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21 April 2017, 01:55 | Marion Schneider
Even if Arkansas wins reversals at the state level, the eight inmates who had been scheduled to be put to death this month have three requests for reprieves at the U.S. Supreme Court.
"Because [Lee], like Stacey Johnson, has never gotten a hearing on his DNA petition, and has maintained his innocence for over two decades, we are hopeful that the Arkansas Supreme Court will also grant him a stay and give him a hearing on the DNA evidence", said the Innocence Project's Nina Morrison, who is one of Lee's attorneys. But the 8th U.S. Circuit Court of Appeals reversed that order Monday, and the inmates appealed that decision to the U.S. Supreme Court. Outside groups and the candidates spent more than $1.6 million a year ago on a pair of high court races that were among the most fiercely fought judicial campaigns in the state's history.
Arkansas prepared to execute two inmates on Thursday despite court rulings that have stymied the USA state's plan to carry out multiple lethal injections before one of the drugs it uses expires at the end of April. The first two executions were canceled because of court decisions, and legal rulings have put the other six in doubt.
A judge in Arkansas has blocked the state from using its supply of a drug used in lethal injections, due to the drug supplier objecting that the state misleadingly obtained its product.
Arkansas suffered two more setbacks in its unprecedented bid to carry out eight executions this month with the state's highest court granting a reprieve to an inmate scheduled to die on Thursday and a county court saying the state can not use one of its lethal injection drugs in any executions.
The McKesson Corp unit said in a lawsuit that it would not have sold the drug to the Arkansas prison system had it known it would be used in executions.
Arkansas says one of two executions scheduled for Thursday night won't go ahead.
A stay remains in place for one of the inmates on an unrelated issue. The state concedes the pair will not be put to death this month.
The state high court decision was one of two setbacks Wednesday to Arkansas' bid to resume capital punishment after a 12-year hiatus.
Pulaski County Circuit Judge Alice Gray on Wednesday granted a temporary restraining order to McKesson Corp.
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Arkansas officials say they can not obtain the drug from another source. They include Ledell Lee and Stacey Johnson, who are set for execution Thursday night.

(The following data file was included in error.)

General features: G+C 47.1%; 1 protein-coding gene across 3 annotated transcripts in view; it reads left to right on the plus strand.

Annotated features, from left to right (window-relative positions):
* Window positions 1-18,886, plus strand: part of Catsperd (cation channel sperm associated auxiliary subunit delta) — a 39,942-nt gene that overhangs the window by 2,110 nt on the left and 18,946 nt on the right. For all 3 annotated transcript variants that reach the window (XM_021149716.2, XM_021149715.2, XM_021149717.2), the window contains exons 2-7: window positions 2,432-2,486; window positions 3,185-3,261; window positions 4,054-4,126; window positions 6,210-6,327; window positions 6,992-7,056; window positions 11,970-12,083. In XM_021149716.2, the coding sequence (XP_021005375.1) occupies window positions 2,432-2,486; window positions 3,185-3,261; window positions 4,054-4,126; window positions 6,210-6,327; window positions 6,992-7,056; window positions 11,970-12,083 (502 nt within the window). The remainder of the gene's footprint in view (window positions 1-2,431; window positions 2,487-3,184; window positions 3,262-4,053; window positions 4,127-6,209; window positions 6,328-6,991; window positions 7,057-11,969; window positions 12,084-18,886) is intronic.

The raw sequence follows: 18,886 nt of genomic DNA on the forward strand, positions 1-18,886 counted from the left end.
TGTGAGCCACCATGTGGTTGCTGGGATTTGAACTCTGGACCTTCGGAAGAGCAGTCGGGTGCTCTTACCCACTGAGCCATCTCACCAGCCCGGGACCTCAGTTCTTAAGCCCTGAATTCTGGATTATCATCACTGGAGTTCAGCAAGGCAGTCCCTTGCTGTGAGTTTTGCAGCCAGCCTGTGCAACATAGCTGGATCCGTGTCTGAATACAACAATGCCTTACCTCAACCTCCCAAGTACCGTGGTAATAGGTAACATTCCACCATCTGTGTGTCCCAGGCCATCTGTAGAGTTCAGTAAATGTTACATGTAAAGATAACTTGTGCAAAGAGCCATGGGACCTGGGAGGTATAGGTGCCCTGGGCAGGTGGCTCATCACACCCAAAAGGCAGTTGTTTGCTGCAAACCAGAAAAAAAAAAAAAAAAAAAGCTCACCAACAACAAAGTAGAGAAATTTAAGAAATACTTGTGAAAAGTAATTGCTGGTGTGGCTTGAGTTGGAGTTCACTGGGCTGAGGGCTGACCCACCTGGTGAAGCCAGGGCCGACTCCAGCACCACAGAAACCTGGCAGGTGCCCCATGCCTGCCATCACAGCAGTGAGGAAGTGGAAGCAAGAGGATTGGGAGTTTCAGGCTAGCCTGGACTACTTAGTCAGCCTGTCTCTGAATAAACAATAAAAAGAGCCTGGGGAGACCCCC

Arkansas' aggressive effort to conduct its first executions since 2005 stalled for a second time this week when courts blocked lethal injections set for Thursday, prompting Gov. Asa Hutchinson to complain that state judges aren't honoring the decisions jurors made when sentencing the prisoners to death.
Justices on Thursday rejected a stay request from Ledell Lee. Their one-paragraph order did not elaborate on why.
The Arkansas Supreme Court has halted one of two executions set for Thursday, saying the condemned inmate should have a chance to prove his innocence with more DNA testing. The pharmaceutical companies say there is a public health risk if their drugs are diverted for use in executions, and that the state's possession of the drugs violates rules within their distribution networks.
Arkansas officials have defended the schedule because they have no guarantee of obtaining new lethal-injection drugs amid an ongoing shortage, and they have to carry out the death sentences of eight men convicted of capital murder. The drug is one of three used in Arkansas' lethal injection protocol. Arkansas plans to use 240 mEq immediately after the inmate is injected with vecuronium bromide.
According to McKesson, the Arkansas Department of Corrections deceived the company to purchase the drug, promised to return it and was given a refund - only to reverse course, refuse to hand over the drug and keep the refund.
An inmate set to die Thursday night is asking the Arkansas Supreme Court to block his execution so he can pursue more DNA tests in hopes of proving his innocence.
In a statement late Wednesday, Hutchinson did not say whether the state would appeal the 4-3 decision.
Arkansas originally scheduled eight executions over an 11-day period.
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